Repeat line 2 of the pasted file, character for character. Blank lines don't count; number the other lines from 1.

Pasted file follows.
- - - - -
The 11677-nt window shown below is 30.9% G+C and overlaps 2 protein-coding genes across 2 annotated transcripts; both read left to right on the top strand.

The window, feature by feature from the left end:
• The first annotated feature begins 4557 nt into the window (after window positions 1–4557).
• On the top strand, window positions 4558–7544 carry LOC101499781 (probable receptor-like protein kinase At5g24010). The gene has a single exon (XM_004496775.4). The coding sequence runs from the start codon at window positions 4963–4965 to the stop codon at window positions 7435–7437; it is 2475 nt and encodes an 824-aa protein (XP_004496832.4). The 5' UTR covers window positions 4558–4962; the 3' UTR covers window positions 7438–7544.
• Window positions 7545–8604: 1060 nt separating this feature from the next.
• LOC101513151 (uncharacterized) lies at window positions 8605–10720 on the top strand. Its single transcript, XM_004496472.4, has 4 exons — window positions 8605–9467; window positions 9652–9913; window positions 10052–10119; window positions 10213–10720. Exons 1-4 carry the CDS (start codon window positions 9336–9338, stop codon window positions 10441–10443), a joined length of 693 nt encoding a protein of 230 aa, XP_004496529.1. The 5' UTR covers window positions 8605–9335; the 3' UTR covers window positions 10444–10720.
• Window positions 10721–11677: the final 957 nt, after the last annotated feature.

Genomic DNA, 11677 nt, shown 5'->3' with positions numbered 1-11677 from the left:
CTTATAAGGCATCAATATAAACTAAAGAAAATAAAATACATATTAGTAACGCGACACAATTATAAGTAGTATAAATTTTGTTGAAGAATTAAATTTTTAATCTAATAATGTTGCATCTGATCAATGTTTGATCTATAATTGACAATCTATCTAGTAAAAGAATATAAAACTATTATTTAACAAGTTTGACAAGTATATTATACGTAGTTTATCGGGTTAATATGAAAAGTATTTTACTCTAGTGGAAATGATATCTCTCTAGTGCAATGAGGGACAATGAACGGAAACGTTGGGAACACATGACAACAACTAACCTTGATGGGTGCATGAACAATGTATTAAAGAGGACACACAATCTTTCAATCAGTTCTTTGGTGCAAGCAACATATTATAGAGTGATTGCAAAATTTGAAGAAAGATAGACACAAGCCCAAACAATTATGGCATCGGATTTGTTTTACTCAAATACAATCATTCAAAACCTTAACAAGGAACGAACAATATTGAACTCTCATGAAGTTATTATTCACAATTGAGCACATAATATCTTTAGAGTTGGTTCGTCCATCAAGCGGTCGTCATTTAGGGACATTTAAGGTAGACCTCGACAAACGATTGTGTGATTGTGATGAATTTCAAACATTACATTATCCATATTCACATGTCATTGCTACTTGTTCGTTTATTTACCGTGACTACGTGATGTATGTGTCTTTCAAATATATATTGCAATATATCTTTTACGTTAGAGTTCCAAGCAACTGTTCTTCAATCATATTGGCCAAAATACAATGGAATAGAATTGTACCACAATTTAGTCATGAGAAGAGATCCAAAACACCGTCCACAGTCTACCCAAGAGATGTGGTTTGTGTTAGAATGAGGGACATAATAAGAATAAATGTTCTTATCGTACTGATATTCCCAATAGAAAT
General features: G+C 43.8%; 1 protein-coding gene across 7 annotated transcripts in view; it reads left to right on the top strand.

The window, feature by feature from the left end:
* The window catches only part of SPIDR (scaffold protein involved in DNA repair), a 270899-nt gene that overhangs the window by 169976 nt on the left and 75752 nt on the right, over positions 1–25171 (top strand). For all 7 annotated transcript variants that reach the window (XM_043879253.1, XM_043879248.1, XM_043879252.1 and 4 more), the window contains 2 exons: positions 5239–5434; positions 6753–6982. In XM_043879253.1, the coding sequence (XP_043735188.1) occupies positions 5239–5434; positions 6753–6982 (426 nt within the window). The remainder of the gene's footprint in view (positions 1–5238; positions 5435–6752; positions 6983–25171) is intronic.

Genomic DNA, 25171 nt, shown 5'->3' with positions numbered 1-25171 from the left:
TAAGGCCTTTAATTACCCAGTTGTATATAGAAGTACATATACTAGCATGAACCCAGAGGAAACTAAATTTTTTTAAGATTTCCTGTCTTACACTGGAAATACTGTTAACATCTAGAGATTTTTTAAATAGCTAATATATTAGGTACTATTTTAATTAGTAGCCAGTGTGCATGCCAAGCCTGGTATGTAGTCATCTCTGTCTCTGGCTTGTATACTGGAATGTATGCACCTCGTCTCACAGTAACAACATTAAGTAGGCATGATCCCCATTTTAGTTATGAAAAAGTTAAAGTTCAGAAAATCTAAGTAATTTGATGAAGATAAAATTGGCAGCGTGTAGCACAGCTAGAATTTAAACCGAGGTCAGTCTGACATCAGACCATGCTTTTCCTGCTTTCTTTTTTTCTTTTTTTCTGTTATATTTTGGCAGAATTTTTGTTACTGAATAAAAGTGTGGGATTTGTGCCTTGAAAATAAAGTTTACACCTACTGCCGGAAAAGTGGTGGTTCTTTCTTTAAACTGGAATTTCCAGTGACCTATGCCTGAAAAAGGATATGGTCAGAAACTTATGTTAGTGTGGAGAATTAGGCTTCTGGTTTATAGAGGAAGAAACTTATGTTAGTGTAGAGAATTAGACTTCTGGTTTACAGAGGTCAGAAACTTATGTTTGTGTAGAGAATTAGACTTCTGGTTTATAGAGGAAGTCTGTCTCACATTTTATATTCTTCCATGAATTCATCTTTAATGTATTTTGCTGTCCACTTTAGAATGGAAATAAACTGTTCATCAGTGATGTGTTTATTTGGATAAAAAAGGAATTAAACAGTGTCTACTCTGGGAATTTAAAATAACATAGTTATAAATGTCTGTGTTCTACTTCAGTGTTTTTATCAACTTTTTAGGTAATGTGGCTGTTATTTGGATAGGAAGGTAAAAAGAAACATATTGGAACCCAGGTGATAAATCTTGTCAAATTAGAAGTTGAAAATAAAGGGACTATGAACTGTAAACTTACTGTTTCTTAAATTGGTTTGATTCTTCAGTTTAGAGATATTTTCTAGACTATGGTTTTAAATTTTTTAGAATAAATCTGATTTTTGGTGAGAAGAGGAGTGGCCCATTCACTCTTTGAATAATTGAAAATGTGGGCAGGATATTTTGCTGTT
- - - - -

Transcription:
The window, feature by feature from the left end: